WASHINGTON — A fed-up Sen. John McCain (R-Ariz.) on Thursday derided broadcasters for continuing to sit on $70 billion of free digital spectrum, and predicted they soon will use their silver-lined lobbying clout to delay the 2006 deadline to go all-digital.
“There’s not a snowball’s chance in Gila Bend, Ariz., that we’ll be on track,” McCain said during a tense hearing of the Senate Commerce Committee, which he chairs.
After continued prodding from McCain, broadcasters confirmed what everyone’s been buzzing about for months — that it will be impossible to complete the digital transition by the deadline.
Broadcasters say their only hope is further government intervention.
Barring such assistance, Washington will have to wait to reclaim the analog spectrum, a commodity that is expected to bring in billions of dollars once it’s auctioned off to other industries.
McCain said the broadcasters blame everyone but themselves for the troubled transition, and told reporters there’s not much he can do in terms of legislation until he rallies more support.
Fisher Broadcasting exec veep Ben Tucker, testifying on behalf of the National Assn. of Broadcasters, said the key ingredient in the equation — the American consumer — is still missing, considering the prohibitive cost of digital TV sets, not to mention a lack of programming.
“Our goal is to reach our viewers as quickly as possible. It’s not in the best interest of the broadcasting industry to delay the DTV transition,” Tucker testified. “However, for your constituents — our viewers — to enjoy the wonderful benefits, we need three things.”
First, broadcasters say cablers must be ordered by the Federal Communications Commission to carry broadcasters’ digital and analog signals during the transition period. After that, if a broadcaster decides to multicast, cablers must be required to carry all such channels.
Second, Congress should direct the consumer-electronics industry to include both an analog and a digital tuner in all TV sets made after Jan. 1, 2002.
Third, digital TV sets and set-top boxes must be made inter-operable. Otherwise, someone who has purchased a digital set won’t be able to receive any cable programming.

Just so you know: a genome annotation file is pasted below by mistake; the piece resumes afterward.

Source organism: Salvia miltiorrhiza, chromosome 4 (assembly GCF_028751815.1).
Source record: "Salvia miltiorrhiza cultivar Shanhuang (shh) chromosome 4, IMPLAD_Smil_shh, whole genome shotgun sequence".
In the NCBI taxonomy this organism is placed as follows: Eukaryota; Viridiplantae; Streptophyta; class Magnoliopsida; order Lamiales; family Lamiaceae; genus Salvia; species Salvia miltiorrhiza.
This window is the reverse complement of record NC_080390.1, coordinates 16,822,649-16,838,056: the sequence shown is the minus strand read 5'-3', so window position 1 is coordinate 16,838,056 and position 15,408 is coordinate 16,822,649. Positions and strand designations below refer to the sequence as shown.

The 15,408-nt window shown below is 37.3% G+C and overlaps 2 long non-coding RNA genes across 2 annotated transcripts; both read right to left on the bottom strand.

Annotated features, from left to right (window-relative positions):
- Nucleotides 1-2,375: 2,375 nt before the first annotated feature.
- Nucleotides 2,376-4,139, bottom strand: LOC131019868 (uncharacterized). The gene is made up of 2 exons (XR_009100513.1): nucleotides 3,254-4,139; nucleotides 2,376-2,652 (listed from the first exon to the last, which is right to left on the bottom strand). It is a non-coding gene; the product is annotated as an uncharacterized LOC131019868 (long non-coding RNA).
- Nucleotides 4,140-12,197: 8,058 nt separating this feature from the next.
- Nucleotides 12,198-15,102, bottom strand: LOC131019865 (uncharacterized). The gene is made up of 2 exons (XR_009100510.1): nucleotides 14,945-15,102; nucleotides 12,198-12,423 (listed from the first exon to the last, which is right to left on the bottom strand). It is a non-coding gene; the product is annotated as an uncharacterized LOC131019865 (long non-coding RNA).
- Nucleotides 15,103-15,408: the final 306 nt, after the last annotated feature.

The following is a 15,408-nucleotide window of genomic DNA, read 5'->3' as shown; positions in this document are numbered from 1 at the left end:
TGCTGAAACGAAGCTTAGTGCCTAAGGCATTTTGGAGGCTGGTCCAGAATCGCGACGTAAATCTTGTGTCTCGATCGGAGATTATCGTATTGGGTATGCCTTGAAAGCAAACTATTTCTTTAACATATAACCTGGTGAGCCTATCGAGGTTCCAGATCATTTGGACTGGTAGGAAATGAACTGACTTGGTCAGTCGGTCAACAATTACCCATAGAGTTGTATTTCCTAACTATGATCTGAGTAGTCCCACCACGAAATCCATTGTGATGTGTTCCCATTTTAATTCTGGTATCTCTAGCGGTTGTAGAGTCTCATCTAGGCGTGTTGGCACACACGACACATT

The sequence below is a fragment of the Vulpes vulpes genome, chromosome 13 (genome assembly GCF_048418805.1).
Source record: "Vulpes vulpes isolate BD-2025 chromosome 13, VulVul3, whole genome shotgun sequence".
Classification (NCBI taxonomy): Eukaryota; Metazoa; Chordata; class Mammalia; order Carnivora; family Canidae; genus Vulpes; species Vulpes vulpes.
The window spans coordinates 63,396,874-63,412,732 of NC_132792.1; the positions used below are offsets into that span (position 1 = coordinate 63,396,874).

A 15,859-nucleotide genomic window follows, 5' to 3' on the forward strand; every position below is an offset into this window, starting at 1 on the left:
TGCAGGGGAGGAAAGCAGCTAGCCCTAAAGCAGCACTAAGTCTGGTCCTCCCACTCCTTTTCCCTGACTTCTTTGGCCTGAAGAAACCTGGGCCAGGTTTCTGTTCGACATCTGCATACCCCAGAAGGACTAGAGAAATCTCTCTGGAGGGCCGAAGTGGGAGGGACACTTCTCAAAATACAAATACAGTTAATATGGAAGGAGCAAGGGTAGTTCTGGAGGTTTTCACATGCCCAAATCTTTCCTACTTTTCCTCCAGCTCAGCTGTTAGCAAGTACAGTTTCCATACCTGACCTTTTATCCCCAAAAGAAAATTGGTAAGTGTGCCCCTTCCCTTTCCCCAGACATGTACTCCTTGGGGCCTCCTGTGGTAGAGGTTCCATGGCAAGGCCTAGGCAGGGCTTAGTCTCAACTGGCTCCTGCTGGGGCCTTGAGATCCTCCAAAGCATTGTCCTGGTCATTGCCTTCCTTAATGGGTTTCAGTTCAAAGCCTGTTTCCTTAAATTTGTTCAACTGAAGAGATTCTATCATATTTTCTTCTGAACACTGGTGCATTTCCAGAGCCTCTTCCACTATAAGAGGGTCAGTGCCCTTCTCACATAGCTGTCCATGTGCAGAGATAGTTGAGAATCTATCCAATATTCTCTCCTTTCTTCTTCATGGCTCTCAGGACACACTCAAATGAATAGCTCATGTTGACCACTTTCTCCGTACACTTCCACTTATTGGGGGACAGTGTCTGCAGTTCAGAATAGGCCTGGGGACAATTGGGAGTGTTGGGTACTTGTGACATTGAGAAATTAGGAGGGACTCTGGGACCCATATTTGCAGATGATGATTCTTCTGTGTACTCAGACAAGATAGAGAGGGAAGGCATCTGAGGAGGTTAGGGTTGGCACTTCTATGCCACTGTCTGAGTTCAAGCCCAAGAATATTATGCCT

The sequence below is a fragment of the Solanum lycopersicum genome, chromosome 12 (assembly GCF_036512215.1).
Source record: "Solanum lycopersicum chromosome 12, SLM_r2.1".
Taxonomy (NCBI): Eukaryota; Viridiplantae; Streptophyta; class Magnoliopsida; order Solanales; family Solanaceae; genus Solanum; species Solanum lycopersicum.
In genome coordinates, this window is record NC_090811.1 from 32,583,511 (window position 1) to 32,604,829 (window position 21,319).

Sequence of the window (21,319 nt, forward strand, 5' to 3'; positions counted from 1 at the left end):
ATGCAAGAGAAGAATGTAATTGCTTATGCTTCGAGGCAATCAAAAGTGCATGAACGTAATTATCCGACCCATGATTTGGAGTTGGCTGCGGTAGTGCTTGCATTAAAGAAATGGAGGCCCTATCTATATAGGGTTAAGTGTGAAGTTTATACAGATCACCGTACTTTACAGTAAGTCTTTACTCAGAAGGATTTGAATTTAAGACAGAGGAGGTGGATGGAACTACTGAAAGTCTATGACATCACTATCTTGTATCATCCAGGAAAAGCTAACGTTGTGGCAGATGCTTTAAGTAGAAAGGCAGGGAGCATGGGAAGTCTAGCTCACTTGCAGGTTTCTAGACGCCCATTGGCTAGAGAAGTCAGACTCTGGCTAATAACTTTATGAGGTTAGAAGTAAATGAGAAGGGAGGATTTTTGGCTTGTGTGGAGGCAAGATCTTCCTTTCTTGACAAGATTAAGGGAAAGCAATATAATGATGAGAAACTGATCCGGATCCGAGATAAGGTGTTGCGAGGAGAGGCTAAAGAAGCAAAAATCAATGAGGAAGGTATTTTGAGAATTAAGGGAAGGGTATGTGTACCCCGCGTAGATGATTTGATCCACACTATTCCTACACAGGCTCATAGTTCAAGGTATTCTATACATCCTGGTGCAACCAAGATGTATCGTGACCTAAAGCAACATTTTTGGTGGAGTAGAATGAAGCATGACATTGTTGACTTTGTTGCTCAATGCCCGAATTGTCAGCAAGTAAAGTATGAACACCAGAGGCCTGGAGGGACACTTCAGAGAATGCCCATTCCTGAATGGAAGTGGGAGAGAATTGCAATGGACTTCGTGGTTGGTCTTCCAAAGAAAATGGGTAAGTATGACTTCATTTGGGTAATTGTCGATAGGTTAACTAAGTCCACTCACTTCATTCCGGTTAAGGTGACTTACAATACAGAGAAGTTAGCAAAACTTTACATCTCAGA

Shouldering the burden
Cable exec Michael Willner, testifying on behalf of the National Cable Telecommunications Assn. (NCTA), strongly disagreed that his industry is in any way colluding against broadcasters. Willner, prexy-CEO of Insight Communications, reiterated the unfairness of requiring cablers to carry more than one signal from a particular broadcaster, thus cutting out other programming.
“Cable is not seeking to hamstring a competitor or to blame anyone. We simply don’t want to be the scapegoats for broadcasters’ problems,” Willner said.
Other witnesses, including economists and consumer groups, told McCain’s committee that the digital transition is no less complicated than withdrawing troops from Bosnia, or Mikhail Gorbachev’s achieving perestroika.
Sen. Peter Fitzgerald (R-IL.), a new member of the McCain’s committee, suggested that broadcasters pay rent for analog spectrum they don’t return by 2006.
The proposal is not a new concept: For the past several years, the White House has proposed a similar fee in its annual budget to Congress. The provision, however, has never been approved by lawmakers.
In his budget sent to Capitol Hill earlier this week, President George W. Bush also included such a provision.
Bush’s plan would bring the federal treasury roughly $1.4 billion, spread over an eight-year period, beginning next year. It also would delay the auction of certain components of the analog spectrum in order to bring in a higher bidding price, possibly worth over $7 billion.
At Thursday’s hearing, most of McCain’s colleagues expressed reservations about imposing additional restrictions on broadcasters, monetary or otherwise. In varying degrees, they sympathized with the broadcasters’ argument that the consumer is still out of reach when it comes to digital TV.
Fitzgerald, on the other hand, wasseen as a welcome ally to McCain, who has often been a lone critic on the issue.